Understanding Leadership: Integration of the Five Frames for Effective Leadership

Frameworks are used to understand organizations, and to find the best way to operate the organization, its structure, and resolve various issues that arise. The five organizational frames are the rational frame, the human frame, the systems frame, the political frame, and the cultural frame. It is imperative to understand that when organizational leaders integrate all five frames, they can successfully solve organizational dilemmas.
The Rational Frame
The first principle of the rational frame is the organization is an instrument for the achievement of specific goals. The second principle of the rational frame asserts that every organization has an optimal structure and process, and in order to achieve this, the organization must incorporate differentiation and integration. Differentiation can be achieved by dividing responsibilities within the organization. The third and fourth principles of the rational frame blame inefficient structure for organizational problems, and state that reorganization can often solve those problems.
The Human Frame
As its name implies, the human frame focuses on how human needs affect organizations. The first principle of the human frame is that the organization is the vehicle for satisfying healthy human needs. Maslow’s Hierarchy of Needs is an integral part of the human frame. Just as a person whose physiological needs are not met cannot focus on needs of belongingness until his or her basic needs are met, the people within an organization, and the organization itself, operates in a similar way. On the organizational hierarchy of needs, increasing productivity and making a profit would be a basic need to survive. As organizations progress, ethical needs would be further up on the hierarchy of needs. Rather than simply questioning whether something is profitable would no longer be sufficient for someone who was looking at the situation from the human frame. The second principle of the human frame places the emphasis on the codependent relationship of the individual and the organization. The third principle of the human frame states that the needs of healthy people and the goals of functional organizations must be integrated in order for both to be productive. The fourth principle of the human frame is based on the concept of McGregor’s Theory X and Theory Y, which states that employees act the way they believe they are perceived by their managers-a self-fulfilling prophecy of sorts.
The Systems Frame
The main focus of the systems frame is the relationship between the organization and its surrounding environment, whereas the organization adjusts to its surroundings. Due to this adjustment to the surrounding environment, there is never an absolute resolution to a problem, because the environment is constantly changing.
The Political Frame
All four principles of the political frame of reference address how organizations operate as a functioning unit within society. The first principle of the political frame states that the organization is bounded by the allocation of scarce resources. In this case, a leader viewing the organization’s dilemma from the political frame may view articles as a scarce resource. The second, third, and fourth principles address the differing beliefs of organizational members, negotiation that is necessary due to these differing beliefs, and the necessary conflict within organizations. Leaders viewing situations from this perspective would recognize that people within organizations are bound to perceive situations differently and for differing reasons. It is likely that these leaders would realize that internal conflict can lead to results by testing and refining ideas which would lead to discussion, and a possible compromise.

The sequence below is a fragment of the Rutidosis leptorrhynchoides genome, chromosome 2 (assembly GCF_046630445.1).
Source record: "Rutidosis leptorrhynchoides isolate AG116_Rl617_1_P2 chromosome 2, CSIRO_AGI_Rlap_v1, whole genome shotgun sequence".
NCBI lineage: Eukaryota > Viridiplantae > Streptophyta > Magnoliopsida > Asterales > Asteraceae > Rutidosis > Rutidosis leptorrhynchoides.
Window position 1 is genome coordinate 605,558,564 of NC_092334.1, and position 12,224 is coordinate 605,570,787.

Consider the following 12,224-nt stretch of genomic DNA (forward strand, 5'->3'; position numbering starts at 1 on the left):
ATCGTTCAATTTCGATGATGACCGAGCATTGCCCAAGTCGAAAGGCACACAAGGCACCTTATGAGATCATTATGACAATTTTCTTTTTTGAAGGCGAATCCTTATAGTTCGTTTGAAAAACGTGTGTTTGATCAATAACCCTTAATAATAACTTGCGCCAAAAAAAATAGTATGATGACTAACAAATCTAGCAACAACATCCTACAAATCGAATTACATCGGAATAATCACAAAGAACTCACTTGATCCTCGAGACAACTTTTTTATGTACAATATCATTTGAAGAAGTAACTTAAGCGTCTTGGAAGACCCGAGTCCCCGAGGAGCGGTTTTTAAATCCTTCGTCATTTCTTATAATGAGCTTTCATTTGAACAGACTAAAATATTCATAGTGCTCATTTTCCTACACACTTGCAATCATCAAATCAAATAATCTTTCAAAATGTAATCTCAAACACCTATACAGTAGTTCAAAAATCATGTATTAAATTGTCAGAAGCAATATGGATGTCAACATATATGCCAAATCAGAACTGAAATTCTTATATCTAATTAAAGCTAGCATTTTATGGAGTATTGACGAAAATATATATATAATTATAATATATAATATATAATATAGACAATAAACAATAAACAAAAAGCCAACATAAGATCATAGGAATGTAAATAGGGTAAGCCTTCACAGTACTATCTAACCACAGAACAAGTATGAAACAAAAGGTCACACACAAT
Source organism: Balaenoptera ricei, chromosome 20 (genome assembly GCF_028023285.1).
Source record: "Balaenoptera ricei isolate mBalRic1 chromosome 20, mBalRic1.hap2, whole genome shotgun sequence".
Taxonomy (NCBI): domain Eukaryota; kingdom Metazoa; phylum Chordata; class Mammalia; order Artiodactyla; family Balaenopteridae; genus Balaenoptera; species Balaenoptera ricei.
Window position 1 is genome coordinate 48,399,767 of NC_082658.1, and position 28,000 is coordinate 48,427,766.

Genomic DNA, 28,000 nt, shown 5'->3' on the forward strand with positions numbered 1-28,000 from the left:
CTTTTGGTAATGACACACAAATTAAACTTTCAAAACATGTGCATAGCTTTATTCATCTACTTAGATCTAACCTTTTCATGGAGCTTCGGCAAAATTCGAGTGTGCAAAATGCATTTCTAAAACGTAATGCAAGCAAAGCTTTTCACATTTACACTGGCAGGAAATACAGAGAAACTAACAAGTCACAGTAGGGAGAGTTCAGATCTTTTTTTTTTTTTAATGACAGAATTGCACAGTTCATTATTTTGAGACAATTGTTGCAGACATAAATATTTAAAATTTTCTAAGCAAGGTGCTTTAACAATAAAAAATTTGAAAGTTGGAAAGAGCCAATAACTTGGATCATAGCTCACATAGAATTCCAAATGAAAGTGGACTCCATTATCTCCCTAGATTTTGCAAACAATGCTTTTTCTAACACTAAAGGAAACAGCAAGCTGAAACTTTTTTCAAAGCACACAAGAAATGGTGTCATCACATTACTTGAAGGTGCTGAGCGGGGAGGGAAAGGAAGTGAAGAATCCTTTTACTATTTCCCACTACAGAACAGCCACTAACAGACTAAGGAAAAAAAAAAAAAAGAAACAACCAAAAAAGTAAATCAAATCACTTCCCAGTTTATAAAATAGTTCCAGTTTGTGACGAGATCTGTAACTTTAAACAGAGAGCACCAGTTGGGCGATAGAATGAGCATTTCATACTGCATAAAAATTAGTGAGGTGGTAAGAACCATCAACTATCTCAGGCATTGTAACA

The Cultural Frame
The cultural frame addresses the way the actual organization can define problems and offer solutions based on the existing culture of the organization. The four principles of the cultural frame state that meaning is constructed for participants through organizational culture, that culture consists of the beliefs of these participants, and is reflected in behaviors and norms, and the group’s behaviors are due to learned responses based on that culture. Based on the aforementioned principles, a leader who is guided by the cultural reference frames does not make decisions that he or she feels is best for the organization, but to the contrary, the culture of the organization says what works in the specific environment.
In conclusion, effective leaders must integrate the perspectives of all five frames. Managers and entrepreneurs who approach organizational dilemmas using only one approach actually hinder organizations. When leaders do not balance the five frames, they become disconnected from the issue at hand and those who they lead. Integrative leaders combine various management styles and theories, rather than just choosing one.

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